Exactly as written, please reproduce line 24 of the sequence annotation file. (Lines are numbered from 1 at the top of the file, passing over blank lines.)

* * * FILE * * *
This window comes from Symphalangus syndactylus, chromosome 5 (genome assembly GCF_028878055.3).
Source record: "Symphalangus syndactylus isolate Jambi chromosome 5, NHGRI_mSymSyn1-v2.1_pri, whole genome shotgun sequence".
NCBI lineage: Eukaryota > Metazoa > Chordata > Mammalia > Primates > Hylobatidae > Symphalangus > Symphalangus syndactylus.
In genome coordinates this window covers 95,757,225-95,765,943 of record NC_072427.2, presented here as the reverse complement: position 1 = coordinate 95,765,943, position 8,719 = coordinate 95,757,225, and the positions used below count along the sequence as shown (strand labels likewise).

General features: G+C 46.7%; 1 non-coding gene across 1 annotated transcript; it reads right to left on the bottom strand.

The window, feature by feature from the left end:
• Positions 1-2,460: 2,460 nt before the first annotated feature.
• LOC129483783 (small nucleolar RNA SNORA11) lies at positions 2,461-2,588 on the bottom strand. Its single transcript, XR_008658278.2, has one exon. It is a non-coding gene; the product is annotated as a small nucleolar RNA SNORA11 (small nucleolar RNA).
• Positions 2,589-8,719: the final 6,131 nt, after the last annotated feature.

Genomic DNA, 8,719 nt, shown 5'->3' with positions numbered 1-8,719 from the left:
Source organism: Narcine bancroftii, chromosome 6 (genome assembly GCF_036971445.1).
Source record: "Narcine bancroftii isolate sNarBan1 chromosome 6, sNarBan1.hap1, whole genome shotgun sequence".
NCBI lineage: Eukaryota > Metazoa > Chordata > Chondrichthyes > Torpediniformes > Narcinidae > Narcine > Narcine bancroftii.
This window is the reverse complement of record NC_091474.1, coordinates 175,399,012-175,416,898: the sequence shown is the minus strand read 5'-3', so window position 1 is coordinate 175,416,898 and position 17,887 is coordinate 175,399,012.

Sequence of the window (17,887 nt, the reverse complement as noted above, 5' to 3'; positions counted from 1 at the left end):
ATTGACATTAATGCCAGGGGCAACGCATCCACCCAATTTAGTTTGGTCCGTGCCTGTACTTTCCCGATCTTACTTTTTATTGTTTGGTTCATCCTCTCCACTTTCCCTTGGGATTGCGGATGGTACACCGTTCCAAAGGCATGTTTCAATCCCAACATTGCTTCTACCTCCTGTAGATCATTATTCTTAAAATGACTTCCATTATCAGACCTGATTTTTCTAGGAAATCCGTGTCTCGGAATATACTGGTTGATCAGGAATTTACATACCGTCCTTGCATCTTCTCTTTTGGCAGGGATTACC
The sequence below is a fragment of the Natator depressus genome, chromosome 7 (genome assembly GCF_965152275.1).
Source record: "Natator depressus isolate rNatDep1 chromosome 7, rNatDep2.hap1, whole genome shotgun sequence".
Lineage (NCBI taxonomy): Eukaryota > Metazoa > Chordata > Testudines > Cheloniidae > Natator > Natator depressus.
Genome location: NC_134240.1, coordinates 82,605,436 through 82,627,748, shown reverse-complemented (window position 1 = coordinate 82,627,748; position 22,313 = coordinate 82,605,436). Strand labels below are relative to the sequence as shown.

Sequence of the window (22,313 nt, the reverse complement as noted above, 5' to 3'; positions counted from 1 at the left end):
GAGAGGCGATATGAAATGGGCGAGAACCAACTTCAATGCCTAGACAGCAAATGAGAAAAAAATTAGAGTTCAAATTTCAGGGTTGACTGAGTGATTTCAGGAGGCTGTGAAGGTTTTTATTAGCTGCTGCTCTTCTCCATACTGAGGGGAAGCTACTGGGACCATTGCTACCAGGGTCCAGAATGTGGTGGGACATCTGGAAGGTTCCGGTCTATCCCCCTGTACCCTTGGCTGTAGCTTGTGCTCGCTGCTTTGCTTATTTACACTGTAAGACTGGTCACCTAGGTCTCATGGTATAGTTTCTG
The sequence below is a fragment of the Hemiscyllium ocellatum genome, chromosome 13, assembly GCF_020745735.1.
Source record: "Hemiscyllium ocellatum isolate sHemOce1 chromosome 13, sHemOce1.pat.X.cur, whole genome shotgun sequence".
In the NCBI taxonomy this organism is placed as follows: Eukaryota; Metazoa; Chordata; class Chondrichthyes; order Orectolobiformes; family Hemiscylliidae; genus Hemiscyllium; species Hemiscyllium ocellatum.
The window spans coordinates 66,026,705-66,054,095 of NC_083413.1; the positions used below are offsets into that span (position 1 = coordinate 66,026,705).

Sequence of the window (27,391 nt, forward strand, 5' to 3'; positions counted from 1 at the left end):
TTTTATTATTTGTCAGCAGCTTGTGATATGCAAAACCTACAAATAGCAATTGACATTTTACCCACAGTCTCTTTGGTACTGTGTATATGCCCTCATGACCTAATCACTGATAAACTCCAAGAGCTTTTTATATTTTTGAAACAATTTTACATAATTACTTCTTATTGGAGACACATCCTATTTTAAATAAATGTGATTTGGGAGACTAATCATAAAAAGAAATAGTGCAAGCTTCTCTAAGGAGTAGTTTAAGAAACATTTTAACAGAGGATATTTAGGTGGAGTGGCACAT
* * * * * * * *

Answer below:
Source record: "Hemiscyllium ocellatum isolate sHemOce1 chromosome 13, sHemOce1.pat.X.cur, whole genome shotgun sequence".